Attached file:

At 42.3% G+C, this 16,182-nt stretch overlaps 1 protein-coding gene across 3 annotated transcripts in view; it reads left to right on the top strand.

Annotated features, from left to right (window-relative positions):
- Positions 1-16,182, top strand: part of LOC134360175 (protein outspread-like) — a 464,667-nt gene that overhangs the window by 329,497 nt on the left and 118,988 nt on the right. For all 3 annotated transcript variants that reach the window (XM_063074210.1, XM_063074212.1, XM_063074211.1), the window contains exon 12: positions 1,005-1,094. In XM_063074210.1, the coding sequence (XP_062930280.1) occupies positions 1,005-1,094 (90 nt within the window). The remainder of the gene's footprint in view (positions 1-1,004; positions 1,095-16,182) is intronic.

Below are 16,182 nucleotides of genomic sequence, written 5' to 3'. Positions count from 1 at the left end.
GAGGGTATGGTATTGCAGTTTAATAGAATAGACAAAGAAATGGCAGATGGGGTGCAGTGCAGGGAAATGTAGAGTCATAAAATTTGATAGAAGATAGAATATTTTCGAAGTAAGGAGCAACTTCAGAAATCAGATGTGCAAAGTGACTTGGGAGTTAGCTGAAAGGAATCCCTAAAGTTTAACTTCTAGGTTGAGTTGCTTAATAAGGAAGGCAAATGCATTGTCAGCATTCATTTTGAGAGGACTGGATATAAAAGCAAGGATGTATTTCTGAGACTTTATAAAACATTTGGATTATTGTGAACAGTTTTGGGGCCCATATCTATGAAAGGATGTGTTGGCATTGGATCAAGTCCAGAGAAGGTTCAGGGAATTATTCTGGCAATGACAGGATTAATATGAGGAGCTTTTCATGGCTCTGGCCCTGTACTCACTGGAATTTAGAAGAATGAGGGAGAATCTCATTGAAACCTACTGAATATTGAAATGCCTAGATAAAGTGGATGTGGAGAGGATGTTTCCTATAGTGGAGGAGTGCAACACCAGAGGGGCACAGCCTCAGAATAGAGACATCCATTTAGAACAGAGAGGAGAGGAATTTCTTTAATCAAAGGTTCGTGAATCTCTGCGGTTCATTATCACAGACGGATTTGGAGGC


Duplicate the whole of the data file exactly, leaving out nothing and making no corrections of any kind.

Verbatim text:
At 42.3% G+C, this 16,182-nt stretch overlaps 1 protein-coding gene across 3 annotated transcripts in view; it reads left to right on the top strand.

Annotated features, from left to right (window-relative positions):
- Positions 1-16,182, top strand: part of LOC134360175 (protein outspread-like) — a 464,667-nt gene that overhangs the window by 329,497 nt on the left and 118,988 nt on the right. For all 3 annotated transcript variants that reach the window (XM_063074210.1, XM_063074212.1, XM_063074211.1), the window contains exon 12: positions 1,005-1,094. In XM_063074210.1, the coding sequence (XP_062930280.1) occupies positions 1,005-1,094 (90 nt within the window). The remainder of the gene's footprint in view (positions 1-1,004; positions 1,095-16,182) is intronic.

Below are 16,182 nucleotides of genomic sequence, written 5' to 3'. Positions count from 1 at the left end.
GAGGGTATGGTATTGCAGTTTAATAGAATAGACAAAGAAATGGCAGATGGGGTGCAGTGCAGGGAAATGTAGAGTCATAAAATTTGATAGAAGATAGAATATTTTCGAAGTAAGGAGCAACTTCAGAAATCAGATGTGCAAAGTGACTTGGGAGTTAGCTGAAAGGAATCCCTAAAGTTTAACTTCTAGGTTGAGTTGCTTAATAAGGAAGGCAAATGCATTGTCAGCATTCATTTTGAGAGGACTGGATATAAAAGCAAGGATGTATTTCTGAGACTTTATAAAACATTTGGATTATTGTGAACAGTTTTGGGGCCCATATCTATGAAAGGATGTGTTGGCATTGGATCAAGTCCAGAGAAGGTTCAGGGAATTATTCTGGCAATGACAGGATTAATATGAGGAGCTTTTCATGGCTCTGGCCCTGTACTCACTGGAATTTAGAAGAATGAGGGAGAATCTCATTGAAACCTACTGAATATTGAAATGCCTAGATAAAGTGGATGTGGAGAGGATGTTTCCTATAGTGGAGGAGTGCAACACCAGAGGGGCACAGCCTCAGAATAGAGACATCCATTTAGAACAGAGAGGAGAGGAATTTCTTTAATCAAAGGTTCGTGAATCTCTGCGGTTCATTATCACAGACGGATTTGGAGGC